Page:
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More MS news articles for January 2004

Thalamic stimulation in patients with multiple sclerosis: long-term follow-up

http://www.ncbi.nlm.nih.gov/entrez/query.fcgi?cmd=Retrieve&db=PubMed&list_uids=14745209&dopt=Abstract

Stereotact Funct Neurosurg. 2003;80(1-4):48-55
Schulder M, Sernas TJ, Karimi R.
Department of Neurosurgery, New Jersey Medical School, Newark, N.J., USA.

BACKGROUND:

We assessed the long-term effect of deep brain stimulation (DBS) in patients with multiple sclerosis (MS).

METHODS:

Nine patients with MS-induced tremor underwent placement of a DBS electrode in the thalamus.

All patients were referred from the tertiary MS center at the New Jersey Medical School.

Intraoperative macrostimulation was performed under local anesthesia before permanent implantation.

Preoperative and postoperative evaluation included magnetic resonance imaging (MRI), the Extended Disability Status Scale (EDSS), the Bain-Finchley tremor scale, neuropsychological testing and patient assessment of the benefit from surgery.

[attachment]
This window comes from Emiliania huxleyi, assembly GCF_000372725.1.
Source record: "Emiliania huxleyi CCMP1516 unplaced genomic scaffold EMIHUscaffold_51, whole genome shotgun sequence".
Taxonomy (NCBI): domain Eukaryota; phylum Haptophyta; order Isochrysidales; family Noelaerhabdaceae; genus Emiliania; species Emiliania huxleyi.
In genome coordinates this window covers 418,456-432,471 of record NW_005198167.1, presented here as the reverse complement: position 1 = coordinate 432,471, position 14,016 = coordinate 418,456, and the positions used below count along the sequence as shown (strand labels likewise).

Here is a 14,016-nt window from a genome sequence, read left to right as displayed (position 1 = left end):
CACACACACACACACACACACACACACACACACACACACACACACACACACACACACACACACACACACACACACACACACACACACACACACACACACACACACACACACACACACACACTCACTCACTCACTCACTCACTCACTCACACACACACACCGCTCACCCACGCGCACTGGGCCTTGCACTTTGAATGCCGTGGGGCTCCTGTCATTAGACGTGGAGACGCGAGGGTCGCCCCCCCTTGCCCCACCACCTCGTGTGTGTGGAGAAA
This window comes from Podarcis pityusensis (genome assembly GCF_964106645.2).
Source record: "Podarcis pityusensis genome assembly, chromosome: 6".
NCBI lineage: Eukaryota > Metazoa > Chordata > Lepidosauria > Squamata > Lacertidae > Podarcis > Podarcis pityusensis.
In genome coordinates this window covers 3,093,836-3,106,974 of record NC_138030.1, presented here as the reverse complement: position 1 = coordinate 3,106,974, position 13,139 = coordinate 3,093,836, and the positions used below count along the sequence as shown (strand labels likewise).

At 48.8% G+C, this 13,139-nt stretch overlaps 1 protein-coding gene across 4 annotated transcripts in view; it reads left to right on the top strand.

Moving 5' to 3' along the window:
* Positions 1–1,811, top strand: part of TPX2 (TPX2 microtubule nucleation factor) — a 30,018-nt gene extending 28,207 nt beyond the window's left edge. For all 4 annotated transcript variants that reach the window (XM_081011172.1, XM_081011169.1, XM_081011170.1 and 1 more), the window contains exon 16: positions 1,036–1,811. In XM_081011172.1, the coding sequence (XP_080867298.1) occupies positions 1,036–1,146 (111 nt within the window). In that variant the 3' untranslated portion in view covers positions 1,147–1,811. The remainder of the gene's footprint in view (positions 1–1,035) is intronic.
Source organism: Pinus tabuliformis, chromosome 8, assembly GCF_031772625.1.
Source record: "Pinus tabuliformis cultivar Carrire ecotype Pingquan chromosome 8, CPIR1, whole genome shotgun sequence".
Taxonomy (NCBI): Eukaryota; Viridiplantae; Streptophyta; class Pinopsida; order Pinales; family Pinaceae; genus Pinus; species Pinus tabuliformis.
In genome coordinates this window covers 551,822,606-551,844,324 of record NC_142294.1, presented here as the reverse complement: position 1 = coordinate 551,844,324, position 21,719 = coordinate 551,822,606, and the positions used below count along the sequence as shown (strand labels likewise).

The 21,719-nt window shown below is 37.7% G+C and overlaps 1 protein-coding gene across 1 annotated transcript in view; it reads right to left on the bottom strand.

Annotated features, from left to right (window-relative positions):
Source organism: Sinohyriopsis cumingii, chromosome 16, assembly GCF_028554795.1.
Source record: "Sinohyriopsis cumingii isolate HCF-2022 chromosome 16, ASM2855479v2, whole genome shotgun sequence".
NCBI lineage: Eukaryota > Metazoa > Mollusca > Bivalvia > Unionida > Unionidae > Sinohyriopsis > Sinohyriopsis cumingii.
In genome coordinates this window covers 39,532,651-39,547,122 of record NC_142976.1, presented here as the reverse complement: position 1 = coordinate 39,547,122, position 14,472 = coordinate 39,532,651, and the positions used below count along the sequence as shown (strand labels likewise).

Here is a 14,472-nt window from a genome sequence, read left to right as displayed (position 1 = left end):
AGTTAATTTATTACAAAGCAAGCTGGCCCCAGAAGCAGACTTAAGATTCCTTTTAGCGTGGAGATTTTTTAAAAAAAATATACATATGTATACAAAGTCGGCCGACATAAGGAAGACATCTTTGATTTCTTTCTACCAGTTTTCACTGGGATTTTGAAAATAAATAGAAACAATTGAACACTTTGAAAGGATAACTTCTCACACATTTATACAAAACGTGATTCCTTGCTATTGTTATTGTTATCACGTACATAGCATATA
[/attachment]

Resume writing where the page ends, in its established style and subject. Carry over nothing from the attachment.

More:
RESULTS:

There were no surgical complications.

Follow-up ranged from 9 to 48 months (mean 32 months).

EDSS scores averaged 7.2 before surgery, 6.8 at 6 months after surgery and 7.8 at late follow-up.

Tremor scores averaged 5.4 before surgery, 1.7 at 6 months after surgery and 2.1 at late follow-up.

Four patients who had significant tremor reduction at 6 months had severe MS progression afterwards, and one was lost to late follow-up.

Another patient, in whom excellent tremor control was obtained, developed increasing stimulation-induced fatigue, and the implant was removed at his request.

The 3 other patients have maintained a worthwhile benefit from DBS.

MRI scans did not show any new MS plaques in relation to the electrode, although imaging was consistent with disease progression in all patients.

Neuropsychological testing showed a mild to moderate decline in cognitive function consistent with disease progression.

CONCLUSIONS:

Chronic thalamic stimulation decreases tremor in patients with MS.

However, this improvement does not correlate with improvement in objective measures of function.

Any actual benefit may be limited in most patients by the progression of underlying disease.

DBS for relief of tremor in patients with MS should be considered only in carefully selected patients with relatively stable disease, in whom upper extremity tremor is a disabling symptom.